Who's Winning the Competition for America's College Grads?
In a trend that has only surfaced in the last few decades, but was accelerated by the recession, the gap between cities with high numbers of college grads and those at the other end of the spectrum, "shows signs of widening as college graduates gravitate to places with many other college graduates and the atmosphere that creates."
According to Tavernise, recent analysis by the Brookings Institution shows that, "The winners are metro areas like Raleigh, N.C., San Francisco and Stamford, Conn., where more than 40 percent of the adult residents have college degrees...Metro areas like Bakersfield, Calif., Lakeland, Fla., and Youngstown, Ohio, where less than a fifth of the adult residents have college degrees, are being left behind."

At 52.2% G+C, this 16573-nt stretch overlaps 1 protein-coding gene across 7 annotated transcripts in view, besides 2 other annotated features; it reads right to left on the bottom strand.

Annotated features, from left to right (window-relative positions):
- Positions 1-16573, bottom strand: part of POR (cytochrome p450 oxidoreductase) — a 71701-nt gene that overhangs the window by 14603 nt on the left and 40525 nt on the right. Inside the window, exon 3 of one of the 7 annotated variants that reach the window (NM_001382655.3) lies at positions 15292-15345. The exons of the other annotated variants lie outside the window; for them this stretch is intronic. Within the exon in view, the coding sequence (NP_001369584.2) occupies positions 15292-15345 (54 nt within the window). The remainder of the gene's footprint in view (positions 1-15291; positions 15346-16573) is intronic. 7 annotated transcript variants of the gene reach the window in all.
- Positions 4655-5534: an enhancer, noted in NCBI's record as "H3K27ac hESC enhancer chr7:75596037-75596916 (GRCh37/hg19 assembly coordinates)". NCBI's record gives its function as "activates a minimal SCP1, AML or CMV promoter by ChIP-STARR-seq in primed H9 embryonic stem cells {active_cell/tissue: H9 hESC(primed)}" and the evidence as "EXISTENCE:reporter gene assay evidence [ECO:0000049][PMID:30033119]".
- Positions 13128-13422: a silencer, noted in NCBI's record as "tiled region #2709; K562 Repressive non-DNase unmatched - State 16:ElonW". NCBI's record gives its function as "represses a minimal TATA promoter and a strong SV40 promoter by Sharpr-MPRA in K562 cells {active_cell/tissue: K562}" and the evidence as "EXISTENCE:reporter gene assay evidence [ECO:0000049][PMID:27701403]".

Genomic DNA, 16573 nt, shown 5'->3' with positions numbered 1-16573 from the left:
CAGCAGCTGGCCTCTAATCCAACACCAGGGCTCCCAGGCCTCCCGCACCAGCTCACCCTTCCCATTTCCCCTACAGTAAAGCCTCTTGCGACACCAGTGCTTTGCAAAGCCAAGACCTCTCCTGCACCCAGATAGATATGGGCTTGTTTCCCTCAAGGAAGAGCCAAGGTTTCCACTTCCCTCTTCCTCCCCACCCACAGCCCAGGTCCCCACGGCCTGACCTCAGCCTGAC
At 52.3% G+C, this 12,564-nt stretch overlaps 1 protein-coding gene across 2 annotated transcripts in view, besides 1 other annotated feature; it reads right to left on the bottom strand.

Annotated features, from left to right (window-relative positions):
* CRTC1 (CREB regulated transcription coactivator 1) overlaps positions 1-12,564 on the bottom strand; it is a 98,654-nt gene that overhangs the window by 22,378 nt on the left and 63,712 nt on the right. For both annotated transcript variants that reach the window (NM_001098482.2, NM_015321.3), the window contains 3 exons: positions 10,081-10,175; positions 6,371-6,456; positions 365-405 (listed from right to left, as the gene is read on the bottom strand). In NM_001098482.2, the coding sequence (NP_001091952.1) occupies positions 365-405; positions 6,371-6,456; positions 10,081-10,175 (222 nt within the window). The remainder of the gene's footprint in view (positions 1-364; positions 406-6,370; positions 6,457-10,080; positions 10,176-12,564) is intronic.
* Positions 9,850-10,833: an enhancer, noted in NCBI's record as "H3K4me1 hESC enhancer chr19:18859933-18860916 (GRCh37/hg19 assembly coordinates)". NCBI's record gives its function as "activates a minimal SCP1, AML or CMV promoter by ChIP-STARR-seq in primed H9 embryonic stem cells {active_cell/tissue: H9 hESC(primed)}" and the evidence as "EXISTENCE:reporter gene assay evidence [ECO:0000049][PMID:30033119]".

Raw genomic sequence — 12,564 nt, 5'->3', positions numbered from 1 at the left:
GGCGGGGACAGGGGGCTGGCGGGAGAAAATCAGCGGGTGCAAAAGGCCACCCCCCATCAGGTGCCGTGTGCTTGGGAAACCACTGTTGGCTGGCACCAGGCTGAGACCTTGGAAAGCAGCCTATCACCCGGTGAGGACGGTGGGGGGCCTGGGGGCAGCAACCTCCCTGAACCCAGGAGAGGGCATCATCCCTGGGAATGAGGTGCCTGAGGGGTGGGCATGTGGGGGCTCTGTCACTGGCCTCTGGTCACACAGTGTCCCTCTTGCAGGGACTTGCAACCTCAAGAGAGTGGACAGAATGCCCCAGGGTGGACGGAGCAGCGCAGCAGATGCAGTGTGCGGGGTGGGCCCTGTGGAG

Why is this disparity important? "In a pattern that is part education, part family background, college graduates tend to have longer life expectancies, higher household incomes, lower divorce rates and fewer single-parent families than those with less education, and cities where they cluster tend to exhibit those patterns more strongly."